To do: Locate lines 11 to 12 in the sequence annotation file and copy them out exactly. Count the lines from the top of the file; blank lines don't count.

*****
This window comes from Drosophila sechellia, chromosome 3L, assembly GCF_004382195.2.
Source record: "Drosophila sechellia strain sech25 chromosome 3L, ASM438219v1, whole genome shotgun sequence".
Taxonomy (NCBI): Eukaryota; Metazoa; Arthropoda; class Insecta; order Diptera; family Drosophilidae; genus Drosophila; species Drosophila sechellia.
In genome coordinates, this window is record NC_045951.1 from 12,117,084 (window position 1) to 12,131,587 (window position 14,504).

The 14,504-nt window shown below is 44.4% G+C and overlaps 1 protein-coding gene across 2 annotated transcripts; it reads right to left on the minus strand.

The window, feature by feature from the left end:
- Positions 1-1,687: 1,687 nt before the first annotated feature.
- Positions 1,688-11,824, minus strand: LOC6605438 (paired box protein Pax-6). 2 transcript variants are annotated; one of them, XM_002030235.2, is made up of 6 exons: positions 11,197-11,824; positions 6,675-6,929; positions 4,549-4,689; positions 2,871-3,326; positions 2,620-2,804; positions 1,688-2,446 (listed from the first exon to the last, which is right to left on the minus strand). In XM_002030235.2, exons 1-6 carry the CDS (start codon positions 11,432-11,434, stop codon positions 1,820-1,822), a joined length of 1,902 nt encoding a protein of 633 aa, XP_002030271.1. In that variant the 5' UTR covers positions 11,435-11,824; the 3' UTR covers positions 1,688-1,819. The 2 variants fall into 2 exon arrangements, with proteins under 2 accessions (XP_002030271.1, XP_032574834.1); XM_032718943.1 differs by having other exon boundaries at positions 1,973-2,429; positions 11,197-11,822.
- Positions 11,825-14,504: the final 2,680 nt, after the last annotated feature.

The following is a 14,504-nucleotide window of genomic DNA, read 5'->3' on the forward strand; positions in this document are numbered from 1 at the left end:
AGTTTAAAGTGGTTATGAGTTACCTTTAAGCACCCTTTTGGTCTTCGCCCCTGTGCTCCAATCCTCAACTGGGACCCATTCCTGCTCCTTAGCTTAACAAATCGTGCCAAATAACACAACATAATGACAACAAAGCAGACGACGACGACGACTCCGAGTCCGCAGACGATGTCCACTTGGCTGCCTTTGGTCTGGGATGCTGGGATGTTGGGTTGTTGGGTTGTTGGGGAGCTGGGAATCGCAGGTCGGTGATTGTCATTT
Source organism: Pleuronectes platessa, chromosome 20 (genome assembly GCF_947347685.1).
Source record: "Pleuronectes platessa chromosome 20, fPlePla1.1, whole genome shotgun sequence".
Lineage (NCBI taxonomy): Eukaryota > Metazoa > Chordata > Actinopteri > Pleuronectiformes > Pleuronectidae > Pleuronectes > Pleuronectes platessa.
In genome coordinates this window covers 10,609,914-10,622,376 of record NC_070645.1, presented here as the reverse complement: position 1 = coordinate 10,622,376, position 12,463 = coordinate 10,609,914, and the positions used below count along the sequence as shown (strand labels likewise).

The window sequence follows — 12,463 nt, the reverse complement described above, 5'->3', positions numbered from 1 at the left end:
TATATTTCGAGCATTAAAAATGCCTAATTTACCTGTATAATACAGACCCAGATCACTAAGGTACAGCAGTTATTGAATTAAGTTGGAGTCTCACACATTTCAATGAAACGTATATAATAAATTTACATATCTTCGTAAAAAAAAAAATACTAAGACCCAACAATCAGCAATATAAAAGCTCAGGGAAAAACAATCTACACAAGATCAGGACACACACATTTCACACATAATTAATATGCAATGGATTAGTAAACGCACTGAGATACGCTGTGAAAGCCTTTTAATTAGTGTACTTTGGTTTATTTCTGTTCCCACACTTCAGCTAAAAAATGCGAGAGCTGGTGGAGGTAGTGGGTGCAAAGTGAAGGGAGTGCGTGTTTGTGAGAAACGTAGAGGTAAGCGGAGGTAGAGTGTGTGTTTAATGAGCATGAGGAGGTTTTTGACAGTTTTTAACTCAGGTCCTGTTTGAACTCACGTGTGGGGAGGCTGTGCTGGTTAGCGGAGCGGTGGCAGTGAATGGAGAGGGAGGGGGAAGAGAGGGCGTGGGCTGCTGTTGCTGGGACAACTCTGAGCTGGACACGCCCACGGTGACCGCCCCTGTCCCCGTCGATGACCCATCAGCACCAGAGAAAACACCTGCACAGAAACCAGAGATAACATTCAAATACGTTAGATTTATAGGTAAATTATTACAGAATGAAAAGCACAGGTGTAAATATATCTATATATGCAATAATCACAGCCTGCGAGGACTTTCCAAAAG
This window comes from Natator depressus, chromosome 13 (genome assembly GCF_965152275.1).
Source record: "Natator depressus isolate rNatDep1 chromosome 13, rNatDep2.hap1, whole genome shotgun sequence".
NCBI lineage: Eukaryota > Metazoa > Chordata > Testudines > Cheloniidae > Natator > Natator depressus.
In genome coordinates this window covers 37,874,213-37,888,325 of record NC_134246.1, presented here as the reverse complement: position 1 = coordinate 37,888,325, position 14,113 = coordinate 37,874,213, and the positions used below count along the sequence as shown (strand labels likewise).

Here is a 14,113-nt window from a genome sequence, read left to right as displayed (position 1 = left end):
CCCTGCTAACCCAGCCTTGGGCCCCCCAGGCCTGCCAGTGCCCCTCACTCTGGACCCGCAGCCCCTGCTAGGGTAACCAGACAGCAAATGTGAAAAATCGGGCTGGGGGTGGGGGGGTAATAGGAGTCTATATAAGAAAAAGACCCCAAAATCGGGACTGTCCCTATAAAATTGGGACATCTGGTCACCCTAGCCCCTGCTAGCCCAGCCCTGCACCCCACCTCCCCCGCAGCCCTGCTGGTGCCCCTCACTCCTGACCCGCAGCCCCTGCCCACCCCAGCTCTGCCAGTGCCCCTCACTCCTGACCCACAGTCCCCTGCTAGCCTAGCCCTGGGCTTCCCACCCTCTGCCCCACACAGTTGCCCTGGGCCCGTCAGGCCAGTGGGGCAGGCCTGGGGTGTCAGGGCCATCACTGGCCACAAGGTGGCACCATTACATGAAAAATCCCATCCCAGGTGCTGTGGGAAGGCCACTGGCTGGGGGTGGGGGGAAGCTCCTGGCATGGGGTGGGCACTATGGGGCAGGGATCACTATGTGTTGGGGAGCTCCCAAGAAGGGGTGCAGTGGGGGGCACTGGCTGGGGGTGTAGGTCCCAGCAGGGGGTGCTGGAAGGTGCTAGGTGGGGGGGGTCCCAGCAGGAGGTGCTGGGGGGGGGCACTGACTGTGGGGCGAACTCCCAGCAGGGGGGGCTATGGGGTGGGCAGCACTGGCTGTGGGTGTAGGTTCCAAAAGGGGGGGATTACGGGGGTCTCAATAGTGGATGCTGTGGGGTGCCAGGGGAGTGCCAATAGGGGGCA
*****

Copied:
AGTTTAAAGTGGTTATGAGTTACCTTTAAGCACCCTTTTGGTCTTCGCCCCTGTGCTCCAATCCTCAACTGGGACCCATTCCTGCTCCTTAGCTTAACAAATCGTGCCAAATAACACAACATAATGACAACAAAGCAGACGACGACGACGACTCCGAGTCCGCAGACGATGTCCACTTGGCTGCCTTTGGTCTGGGATGCTGGGATGTTGGGTTGTTGGGTTGTTGGGGAGCTGGGAATCGCAGGTCGGTGATTGTCATTT
Source organism: Pleuronectes platessa, chromosome 20 (genome assembly GCF_947347685.1).